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Consumer Q's: Safety tips for kids' bagged lunches

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Posted: August 22, 2014 6:40 p.m.
Updated: August 24, 2014 11:59 p.m.

 

 

    Question: What kind of walnut is sold in the grocery store? It does not taste the same as the black walnuts I grew up with.
    Answer: The ones sold in grocery stores are usually English walnuts (Juglans regia). They are also called “Persian walnuts” because they originally come from Iran. Sometimes you may hear them called “California walnuts” because most of the ones in this country are grown there. We do not know of anyone growing them in Georgia.
    The black walnut (Juglans nigra) is native to Georgia. It has a thicker and harder shell than its Persian cousin. It also has a stronger, bolder flavor that makes it a favorite to make distinctive cakes and ice creams. Black walnut meats can sometimes be found for sale in the Farmers and Consumers Market Bulletin. The black walnut is also noted for its beautiful and highly-prized dark wood. It is a handsome, distinctive and long-lived tree in the landscape.
    The butternut (Juglans cinerea) is another native, but less common, walnut you may be lucky to come across. It is noted for its buttery-tasting nuts. Both black walnut and butternut have long been used as a source of dye for fabric.

    Q: Do you have any food safety pointers for packing bagged lunches for schoolchildren?
    A: It is critically important not to overlook food safety in the morning hustle and bustle to get out the door and to school on time. Take precautions and choose foods that will not create problems in a packed lunch that may sit at room temperature for several hours before lunchtime rolls around.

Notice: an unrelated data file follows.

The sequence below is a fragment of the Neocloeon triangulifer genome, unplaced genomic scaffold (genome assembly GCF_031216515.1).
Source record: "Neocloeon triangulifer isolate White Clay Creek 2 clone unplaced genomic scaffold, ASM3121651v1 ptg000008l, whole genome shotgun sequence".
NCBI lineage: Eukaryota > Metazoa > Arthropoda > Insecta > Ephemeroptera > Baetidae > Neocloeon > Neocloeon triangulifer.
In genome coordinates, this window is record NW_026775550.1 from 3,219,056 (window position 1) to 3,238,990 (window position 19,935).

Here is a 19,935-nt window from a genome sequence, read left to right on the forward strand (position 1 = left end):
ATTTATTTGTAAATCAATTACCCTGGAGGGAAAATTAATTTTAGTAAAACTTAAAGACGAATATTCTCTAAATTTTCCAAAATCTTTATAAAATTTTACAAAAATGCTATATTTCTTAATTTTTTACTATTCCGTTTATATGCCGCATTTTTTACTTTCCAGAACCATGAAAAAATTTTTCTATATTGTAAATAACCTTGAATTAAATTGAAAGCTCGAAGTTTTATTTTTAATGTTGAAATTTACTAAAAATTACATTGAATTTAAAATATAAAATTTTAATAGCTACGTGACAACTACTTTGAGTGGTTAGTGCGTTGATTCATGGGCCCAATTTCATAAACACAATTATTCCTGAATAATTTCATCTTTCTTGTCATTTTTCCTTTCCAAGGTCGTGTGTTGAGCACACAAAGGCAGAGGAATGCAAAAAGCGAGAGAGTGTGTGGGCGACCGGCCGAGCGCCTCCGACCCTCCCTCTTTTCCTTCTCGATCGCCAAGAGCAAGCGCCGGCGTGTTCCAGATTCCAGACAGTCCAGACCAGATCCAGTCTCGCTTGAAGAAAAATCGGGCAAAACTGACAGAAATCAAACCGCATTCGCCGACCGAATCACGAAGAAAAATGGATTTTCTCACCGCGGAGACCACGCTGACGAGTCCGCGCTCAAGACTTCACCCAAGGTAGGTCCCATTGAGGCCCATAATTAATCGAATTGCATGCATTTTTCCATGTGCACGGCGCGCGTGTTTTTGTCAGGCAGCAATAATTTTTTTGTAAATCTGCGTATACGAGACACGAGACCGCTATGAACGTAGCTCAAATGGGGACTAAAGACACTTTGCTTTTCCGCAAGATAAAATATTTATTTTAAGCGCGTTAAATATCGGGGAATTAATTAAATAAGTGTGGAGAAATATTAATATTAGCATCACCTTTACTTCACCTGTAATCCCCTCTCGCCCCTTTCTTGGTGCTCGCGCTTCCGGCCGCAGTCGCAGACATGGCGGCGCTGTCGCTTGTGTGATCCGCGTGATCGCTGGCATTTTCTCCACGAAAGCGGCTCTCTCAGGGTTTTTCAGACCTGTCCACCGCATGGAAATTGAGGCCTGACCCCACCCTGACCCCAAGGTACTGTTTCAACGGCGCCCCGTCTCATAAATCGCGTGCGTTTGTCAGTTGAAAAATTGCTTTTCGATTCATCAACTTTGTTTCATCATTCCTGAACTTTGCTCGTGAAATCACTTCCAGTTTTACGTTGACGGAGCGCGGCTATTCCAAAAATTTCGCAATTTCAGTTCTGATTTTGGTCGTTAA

One of the easiest tips is to get your child an insulated lunchbox, with a reusable cold pack that can be refrozen overnight. And don’t forget that food safety isn’t just for parents.
    Take time to educate children on the importance of hand washing before eating and properly storing the lunchbox (i.e. in a shady cubbyhole versus a sunny counter).
Our Food Safety Division recently put together a comprehensive list of simple tips, available online (http://georgia.gov/blog/2014-07-31/gearing-school-food-safety) or by writing Jessica Badour, Georgia Agriculture Department, 19 Martin Luther King Jr. Dr., Room 309, Atlanta, GA 30334.

    Q: What is the difference between cool-season grasses and warm-season grasses? Which is fescue? When do I sow fescue?
    A: Cool-season grasses grow well during the cool months of the year. They may go dormant or be injured during the heat of summer. Cool-season grasses include tall fescue (sometimes people will simply say “fescue”), perennial ryegrass, annual ryegrass and Kentucky bluegrass.
    Warm-season grasses grow best during the warmest months of the year. They grow vigorously during this time and become brown and dormant in winter. Warm-season grasses include Bermuda, zoysia, St. Augustine and centipede.
September and October are the ideal months to sow or plant tall fescue.

    Q:  When is apple season in Georgia?
    A:  The bulk of Georgia’s apple harvest is in the late summer and fall (August–December), but a few varieties ripen in early summer.

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